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INTERVIEW: On Broken Wings

Hi guys, welcome to VENTS! How have you been?

We’ve been, we exist. Our bodies live.

Can you talk to us more about your latest single “Kunomuia”?

I can talk to you a lot about it ha, not sure what info is interesting or not.
Kunomuia, like pretty much all of the songs on Disintegrator, was written about 8 years ago now. Some of you may remember a few of the tracks’ demo versions on the On Broken Wings MySpace page from the 2008 era. Kunomuia wasn’t one of them, but has lived as a song in our memories through the years. I’m happy to finally have a recorded version of it, as it’s probably my favorite song off of Disintegrator.

Did any event in particular inspire you to write this song?

The lyrics are about struggling to keep something alive that you once had a great passion or love for, but the years have chipped away at the original feelings. It was definitely motivated by specific events, but in OBW I try to focus the lyrics more on feelings that events trigger, rather than make them directly about certain things. Kunomuia could be about a significant other, a job, friendships, your life’s passions or goals in general… I think all of these things can create a mood of wasted time and longing for the original inspiration and motivation they created at some point. I felt at a bad destination only crossroads in life when the lyrics were written.

Most of OBW’s lyrics/songs come out of a self loathing, focusing on the painful things to come out of staying alive feeling. My main goal when writing or contributing to any song is to have the music sound the way I felt while I wrote the words. Music will always be best for me when it’s easily identifiable audio emotions. The talent shows can stay at home if they aren’t delivering any kind of emotion as far as I’m concerned. Music shouldn’t be a math problem.

Any plans to release a video for the single?

We have some video ideas mulling around, I’m not sure if Kunomuia would be the best choice if we have to pick one song off the album.

It’s part of being in a band I hate. Without having too much pride in the songs I’ve helped create… they are all my babies and they wouldn’t have seen the public if they didn’t fill the role I wanted them to at inception. But to put a visual emotion on top of the audio is a real trick for me. It’s a harder job to now also convey the vibe of the songs visually. The concept has to be right and then you have to find the right director to pull it off for the budget you have.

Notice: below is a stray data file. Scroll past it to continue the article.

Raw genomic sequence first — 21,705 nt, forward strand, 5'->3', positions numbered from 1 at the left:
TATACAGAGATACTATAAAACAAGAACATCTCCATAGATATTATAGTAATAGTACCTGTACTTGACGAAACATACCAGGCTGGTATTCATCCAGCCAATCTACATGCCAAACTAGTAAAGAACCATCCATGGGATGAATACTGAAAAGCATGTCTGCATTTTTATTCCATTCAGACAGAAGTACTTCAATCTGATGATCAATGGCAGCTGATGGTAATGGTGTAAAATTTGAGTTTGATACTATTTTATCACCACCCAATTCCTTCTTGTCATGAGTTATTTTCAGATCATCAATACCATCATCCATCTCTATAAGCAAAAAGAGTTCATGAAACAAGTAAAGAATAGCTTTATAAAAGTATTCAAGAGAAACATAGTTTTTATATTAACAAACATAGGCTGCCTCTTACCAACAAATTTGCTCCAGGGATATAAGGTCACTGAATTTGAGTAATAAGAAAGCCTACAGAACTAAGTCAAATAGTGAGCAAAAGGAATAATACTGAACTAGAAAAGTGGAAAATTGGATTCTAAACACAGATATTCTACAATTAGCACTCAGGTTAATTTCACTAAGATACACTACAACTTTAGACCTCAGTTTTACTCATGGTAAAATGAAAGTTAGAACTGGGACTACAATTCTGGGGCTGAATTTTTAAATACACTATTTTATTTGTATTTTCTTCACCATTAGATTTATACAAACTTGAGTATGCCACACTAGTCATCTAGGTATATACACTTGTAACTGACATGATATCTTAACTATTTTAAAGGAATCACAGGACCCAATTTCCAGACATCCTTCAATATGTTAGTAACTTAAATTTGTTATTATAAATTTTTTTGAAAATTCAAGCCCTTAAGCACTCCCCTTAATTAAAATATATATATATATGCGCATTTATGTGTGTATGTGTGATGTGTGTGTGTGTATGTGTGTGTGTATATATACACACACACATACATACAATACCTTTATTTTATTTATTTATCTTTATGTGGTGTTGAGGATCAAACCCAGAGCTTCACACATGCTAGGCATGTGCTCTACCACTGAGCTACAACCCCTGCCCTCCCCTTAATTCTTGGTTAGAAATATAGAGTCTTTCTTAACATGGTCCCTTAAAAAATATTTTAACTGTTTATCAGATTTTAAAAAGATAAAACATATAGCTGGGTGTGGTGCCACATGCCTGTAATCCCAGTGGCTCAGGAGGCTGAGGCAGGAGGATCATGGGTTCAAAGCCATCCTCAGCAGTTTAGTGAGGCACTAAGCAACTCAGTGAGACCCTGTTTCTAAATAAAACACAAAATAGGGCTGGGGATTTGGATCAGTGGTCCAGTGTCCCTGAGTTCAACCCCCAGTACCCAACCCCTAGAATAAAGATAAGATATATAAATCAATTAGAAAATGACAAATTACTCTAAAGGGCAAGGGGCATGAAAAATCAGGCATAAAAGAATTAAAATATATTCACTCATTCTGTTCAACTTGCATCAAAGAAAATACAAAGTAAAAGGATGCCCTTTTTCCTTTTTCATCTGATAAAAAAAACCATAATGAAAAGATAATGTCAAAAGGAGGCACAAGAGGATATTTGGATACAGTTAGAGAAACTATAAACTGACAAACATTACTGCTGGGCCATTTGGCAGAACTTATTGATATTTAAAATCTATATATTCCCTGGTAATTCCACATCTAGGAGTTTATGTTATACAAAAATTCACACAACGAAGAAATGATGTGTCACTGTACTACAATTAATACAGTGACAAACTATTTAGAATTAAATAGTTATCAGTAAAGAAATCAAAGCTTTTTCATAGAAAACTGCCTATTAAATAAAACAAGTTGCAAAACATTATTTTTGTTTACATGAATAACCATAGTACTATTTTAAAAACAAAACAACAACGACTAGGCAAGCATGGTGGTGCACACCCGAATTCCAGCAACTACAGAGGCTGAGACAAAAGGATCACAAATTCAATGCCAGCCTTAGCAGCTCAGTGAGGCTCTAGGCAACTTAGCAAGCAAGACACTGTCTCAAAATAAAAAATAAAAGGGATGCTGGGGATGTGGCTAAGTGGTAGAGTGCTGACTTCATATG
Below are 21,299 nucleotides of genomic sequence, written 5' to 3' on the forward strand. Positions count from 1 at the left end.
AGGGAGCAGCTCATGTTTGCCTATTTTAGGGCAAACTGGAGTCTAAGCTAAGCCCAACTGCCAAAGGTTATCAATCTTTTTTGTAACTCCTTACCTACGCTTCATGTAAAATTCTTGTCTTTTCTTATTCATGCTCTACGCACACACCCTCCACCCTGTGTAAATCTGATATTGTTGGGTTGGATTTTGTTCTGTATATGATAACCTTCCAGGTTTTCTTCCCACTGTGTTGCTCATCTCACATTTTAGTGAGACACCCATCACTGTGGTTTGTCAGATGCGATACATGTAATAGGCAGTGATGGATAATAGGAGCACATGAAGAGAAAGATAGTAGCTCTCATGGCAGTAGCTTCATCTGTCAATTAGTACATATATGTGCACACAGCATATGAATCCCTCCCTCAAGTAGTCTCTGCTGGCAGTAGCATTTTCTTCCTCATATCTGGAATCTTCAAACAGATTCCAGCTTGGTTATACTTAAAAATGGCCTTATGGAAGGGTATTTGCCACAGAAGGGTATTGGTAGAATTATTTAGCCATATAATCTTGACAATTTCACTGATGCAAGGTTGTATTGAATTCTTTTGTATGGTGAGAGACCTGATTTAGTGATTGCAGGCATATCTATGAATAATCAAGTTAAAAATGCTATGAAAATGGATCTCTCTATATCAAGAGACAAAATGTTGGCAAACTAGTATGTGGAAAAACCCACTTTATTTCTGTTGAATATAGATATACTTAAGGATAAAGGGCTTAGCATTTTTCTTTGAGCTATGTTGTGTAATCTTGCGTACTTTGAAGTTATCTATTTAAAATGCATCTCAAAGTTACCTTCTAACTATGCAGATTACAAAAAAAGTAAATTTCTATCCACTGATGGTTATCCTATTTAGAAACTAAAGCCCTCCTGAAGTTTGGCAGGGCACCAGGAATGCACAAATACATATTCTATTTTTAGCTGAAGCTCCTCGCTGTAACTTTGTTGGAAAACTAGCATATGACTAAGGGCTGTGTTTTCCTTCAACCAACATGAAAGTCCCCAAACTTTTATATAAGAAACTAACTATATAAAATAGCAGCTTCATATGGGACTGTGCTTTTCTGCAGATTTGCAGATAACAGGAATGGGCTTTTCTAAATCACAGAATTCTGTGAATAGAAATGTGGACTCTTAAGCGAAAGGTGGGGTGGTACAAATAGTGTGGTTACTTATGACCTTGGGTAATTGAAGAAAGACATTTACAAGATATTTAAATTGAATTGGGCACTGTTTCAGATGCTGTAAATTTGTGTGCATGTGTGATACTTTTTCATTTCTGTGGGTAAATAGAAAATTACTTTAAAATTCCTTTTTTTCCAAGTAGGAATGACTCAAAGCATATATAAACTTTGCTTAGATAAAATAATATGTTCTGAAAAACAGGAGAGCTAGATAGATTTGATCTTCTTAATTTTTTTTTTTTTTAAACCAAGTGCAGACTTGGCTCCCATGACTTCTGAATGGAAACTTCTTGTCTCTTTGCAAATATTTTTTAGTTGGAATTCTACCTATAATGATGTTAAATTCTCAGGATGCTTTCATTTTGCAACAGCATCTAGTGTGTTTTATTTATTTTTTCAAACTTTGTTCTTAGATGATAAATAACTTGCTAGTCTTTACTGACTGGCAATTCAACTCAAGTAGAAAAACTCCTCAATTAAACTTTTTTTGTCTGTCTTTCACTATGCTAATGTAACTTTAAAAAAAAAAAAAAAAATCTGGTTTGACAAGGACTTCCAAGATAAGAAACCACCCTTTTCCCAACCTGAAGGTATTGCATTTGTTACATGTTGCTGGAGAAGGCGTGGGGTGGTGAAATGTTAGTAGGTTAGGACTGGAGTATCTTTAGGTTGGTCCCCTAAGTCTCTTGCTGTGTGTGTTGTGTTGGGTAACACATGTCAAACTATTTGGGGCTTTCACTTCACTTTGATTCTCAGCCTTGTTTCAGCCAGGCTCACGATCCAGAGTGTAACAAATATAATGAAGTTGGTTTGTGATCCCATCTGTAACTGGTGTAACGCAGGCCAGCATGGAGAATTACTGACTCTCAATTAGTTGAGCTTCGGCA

I think music videos are a great way to put your art out there in a more accessible way and help establish what your band is actually offering people, but a lot of the time they are just there to be a video. I’m not into the idea of doing things just to do them, I want to realize a vision or walk away from it.

The single comes off your new album Desintegrator – what’s the story behind the title?

Well, I’d hope it would be fairly obvious accompanying the album art, but in the same aesthetic as the song Kunomuia, it’s just focusing on the observation that we are part of a finite world. Everything that motivates and means so much to us personally is crumbling and eroding, including ourselves. Nothing is forever, even evolutions are disintegrating. Everyone in all the graveyards felt the same ups and downs as we do now.
It’s like nihilism and shit ya feel?

How was the recording and writing process?

It was stupid ha. Mike, our guitarist,  now has a studio and since the mid 2000s, has become a recording engineer. I still tour a good amount as a tour manager and am not at home much.  The recording process was a lot of “get in there and do your parts when you can” and when Mike/the studio had free time.

It was unlike recording any album has ever been for me. Where normally you have a deadline and all the parts are tracked at the same time, we went months just getting bits done when we could, and tracking what we could when people and the studio were available. It was a really laid back process which is actually not the environment that thrives for me when making anxious/angry music.

Luckily, most of these songs were written and demoed years ago and we had holes burning in us to get them out and fully hear what we wanted on tape. Or on a computer, whatever.